American University’s Community Working Group on Preventing and Responding to Sexual Harassment and Violence holds their final meeting

Final recommendations are expected to be submitted to President Burwell within the next month

Content warning: This video contains mention of sexual assault. American University students walked out of class on Nov. 10 to protest the University’s response to sexual assault. Video produced by Jolie Abdo. Students who have experienced sexual assault or harassment can seek support through confidential resources such as University’s Center for Well-Being Programs and Psychological Services, the Student Health Center, the Kay Spiritual Life Center or the following hotlines: - Collegiate Assistance Program: 1-855-678-8679 - Rape, Abuse, Incest, National Network (RAINN) anonymous chat: - RAINN hotline: 1-800-656-4673 - DC Rape Crisis Center: 202-333-7273 Non-confidential resources include the University’s Title IX Office and AUPD.

The final meeting of American University’s Community Working Group on Preventing and Responding to Sexual Harassment and Violence, hosted on April 26, focused on a recommendation that the University create a community advisory group.

The group was originally launched last November by University President Sylvia Burwell to review the University’s current approach to sexual harassment and violence on campus, according to the initial announcement.

The most recent meeting was hosted by Shannon Hader, the dean of the School of International Service, and Vicky Wilkins, the dean of the School of Public Affairs.

As outlined in the CWG recommendations draft, the proposed advisory group’s purpose would be to support the implementation of recommendations and evaluate the results of the implementation. It would be chaired by the vice president for student affairs and the vice president of inclusive excellence and include representatives from various groups across campus such as Student Government, the faculty senate, the athletics department and various student, faculty and staff affinity groups. 

According to Wilkins, co-chairs of the advisory group would report directly to President Burwell. 

CWG attendees discussed what groups they felt were missing from the proposed advisory group, such as graduate students, the Kay Spiritual Life Center and representatives from both social and professional Greek life.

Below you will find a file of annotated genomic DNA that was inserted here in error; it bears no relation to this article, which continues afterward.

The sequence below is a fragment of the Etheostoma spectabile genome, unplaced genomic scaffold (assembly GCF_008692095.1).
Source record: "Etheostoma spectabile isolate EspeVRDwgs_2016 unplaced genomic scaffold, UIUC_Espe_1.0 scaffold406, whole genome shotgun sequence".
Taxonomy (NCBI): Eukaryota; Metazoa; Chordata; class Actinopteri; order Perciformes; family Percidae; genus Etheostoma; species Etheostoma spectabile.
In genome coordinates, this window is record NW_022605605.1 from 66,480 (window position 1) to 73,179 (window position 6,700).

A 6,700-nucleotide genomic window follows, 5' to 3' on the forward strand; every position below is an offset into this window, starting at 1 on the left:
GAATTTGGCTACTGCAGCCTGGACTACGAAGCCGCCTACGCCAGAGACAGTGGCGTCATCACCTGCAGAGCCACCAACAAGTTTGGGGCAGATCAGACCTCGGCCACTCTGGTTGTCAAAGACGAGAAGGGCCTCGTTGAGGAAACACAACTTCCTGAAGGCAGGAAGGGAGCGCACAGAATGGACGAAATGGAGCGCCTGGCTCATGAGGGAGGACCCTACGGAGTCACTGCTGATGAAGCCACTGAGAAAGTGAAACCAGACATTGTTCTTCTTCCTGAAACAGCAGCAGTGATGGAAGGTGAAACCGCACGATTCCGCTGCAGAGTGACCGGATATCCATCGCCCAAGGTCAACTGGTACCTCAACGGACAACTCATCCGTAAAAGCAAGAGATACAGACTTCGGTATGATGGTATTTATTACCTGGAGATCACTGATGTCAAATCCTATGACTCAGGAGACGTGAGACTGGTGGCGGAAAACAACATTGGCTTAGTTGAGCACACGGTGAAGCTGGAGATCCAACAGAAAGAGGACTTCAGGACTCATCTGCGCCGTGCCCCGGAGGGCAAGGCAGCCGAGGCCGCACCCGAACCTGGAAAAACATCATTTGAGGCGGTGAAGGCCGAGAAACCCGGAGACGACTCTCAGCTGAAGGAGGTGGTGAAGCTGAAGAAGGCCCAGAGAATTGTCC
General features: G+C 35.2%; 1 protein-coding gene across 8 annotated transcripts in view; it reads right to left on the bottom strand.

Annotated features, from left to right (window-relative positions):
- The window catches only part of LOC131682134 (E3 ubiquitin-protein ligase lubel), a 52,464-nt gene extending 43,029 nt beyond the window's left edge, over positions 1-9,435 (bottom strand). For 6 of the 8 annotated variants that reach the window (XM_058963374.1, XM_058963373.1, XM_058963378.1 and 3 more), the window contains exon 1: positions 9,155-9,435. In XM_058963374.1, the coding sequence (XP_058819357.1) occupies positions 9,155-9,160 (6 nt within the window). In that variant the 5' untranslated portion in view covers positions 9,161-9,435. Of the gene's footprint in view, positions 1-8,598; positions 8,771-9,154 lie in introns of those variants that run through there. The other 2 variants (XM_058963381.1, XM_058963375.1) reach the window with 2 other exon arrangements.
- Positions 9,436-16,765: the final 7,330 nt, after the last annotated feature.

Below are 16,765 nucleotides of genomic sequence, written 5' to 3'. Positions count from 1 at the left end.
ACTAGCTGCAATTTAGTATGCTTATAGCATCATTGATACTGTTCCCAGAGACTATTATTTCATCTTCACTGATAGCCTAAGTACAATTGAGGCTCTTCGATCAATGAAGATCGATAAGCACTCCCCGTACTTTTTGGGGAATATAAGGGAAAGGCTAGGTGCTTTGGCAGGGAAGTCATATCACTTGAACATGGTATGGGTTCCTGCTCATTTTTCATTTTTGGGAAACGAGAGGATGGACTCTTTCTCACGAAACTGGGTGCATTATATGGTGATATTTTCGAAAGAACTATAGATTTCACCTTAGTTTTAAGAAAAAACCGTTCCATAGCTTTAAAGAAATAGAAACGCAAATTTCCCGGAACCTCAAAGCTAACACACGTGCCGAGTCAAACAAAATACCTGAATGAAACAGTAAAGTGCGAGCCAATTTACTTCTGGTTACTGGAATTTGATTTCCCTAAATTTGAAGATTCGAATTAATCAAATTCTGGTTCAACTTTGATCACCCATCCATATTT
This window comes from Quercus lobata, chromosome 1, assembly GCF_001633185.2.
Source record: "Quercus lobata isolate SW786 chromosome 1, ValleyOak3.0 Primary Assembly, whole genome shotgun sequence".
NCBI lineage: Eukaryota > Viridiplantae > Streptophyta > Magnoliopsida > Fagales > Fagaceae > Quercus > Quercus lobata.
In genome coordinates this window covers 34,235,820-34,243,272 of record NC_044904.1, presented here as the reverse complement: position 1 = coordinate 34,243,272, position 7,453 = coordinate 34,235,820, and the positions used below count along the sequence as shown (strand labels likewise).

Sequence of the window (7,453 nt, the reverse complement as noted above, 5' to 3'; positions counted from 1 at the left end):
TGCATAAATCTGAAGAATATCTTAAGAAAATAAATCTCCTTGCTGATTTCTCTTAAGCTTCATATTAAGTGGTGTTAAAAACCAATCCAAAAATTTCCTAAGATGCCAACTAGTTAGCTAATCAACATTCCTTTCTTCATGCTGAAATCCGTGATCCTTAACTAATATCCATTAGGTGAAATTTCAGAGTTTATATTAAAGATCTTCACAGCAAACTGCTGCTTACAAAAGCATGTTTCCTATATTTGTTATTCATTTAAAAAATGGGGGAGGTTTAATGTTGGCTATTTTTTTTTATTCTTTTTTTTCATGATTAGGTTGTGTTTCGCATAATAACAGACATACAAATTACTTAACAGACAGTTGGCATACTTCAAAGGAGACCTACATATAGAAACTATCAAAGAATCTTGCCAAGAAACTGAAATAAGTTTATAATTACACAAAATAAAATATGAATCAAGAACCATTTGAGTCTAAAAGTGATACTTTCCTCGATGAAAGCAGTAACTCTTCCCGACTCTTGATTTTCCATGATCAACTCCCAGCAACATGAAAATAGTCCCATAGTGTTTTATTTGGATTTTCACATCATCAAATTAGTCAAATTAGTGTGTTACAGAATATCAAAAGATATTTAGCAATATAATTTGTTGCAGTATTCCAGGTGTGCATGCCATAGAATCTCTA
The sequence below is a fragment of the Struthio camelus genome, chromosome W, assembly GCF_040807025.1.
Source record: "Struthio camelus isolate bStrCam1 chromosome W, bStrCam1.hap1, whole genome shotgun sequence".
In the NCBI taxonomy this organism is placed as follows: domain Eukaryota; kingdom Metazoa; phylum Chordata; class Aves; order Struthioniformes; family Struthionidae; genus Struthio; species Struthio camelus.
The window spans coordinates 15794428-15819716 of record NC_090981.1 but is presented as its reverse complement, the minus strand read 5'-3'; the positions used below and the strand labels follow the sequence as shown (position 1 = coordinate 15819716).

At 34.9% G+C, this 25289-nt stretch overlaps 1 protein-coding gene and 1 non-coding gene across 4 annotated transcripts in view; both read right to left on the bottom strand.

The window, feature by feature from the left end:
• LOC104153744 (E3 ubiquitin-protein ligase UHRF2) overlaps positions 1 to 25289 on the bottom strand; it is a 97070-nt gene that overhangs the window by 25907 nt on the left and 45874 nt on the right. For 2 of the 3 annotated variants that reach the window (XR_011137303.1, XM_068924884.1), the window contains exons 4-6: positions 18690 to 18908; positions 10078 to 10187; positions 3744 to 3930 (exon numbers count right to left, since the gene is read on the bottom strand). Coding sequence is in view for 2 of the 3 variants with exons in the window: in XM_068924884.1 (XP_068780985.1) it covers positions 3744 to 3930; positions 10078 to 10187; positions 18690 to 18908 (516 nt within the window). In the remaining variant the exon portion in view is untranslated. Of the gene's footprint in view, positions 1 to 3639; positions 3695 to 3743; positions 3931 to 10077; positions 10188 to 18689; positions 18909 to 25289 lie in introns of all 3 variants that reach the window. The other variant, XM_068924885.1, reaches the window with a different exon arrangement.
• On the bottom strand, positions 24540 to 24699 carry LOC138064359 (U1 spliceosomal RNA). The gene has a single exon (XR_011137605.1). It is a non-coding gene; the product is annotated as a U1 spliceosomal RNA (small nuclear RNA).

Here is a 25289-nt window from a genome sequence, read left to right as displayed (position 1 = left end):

Adam Ropizar, president of the SIS Graduate Student Council, recommended that two additional rotating seats be added for undergraduate and graduate students not involved in other leadership roles on campus.

“To ensure… that student concerns are actually being heard from the top level,” Ropizar said. “[The two chairs are] needed because the issues are so different.”

The CWG also discussed steps that could be taken to make University services, such as the Office of Equity and Title IX, more accessible and useful to students. 

Linda Voris, an associate professor of literature, suggested the Title IX Office be included in the University's plans for the new Student Thriving Complex.

“There’s a message that we send students when these services are off campus and they have to go to them, rather than their being included here on campus and under the umbrella of wellness,” Voris said.

Currently, the Title IX Office is located on New Mexico Avenue, and all services such as incident reporting are done online, according to the Office’s website

Attendees also discussed possible options for those who couldn’t attend regular advisory group meetings to still participate in the conversation, such as the advisory group making meeting notes available online and having an easily accessible suggestion survey. 

Tensions began to run high toward the end of the meeting as students expressed their frustrations about not feeling validated or listened to by CWG leaders. 

“Part of that [trust building] needs to look like a lot of remedying harm that has been done by this group because students do not feel safe in this group,” Lillian Frame, a senior in SPA said. Frame is an organizer who was involved in multiple protests following an alleged sexual assault in Leonard Hall. 

Frame, along with other attendees, eventually left the room entirely, fed up with being “interrupted and belittled” by other CWG members. Students attending the group have reported being mistreated and harassed by faculty and staff members of the CWG in past meetings.

“The way that this group has treated a lot of students has been really disappointing and deplorable,” Frame said.

Wilkins disagreed, saying that they couldn’t have created the recommendations list without listening to student and faculty suggestions. 

“I will say that this notion that people haven’t been listened to and that ideas have not been taken into account… There has been good work done here and we’re not gonna undo it by saying that nothing has been done,” Wilkins said. “Don’t disrespect the students in this room that have contributed to these things… to try to do good things on campus.”

The full recommendations list will be submitted to President Burwell and other University leaders on behalf of the CWG. Within the next month, Burwell will provide a public response to the University community outlining the next steps for implementation. 

This article was edited by Abigail Turner, Jordan Young and Abigail Pritchard. Copy editing done by Isabelle Kravis and Stella Guzik. 

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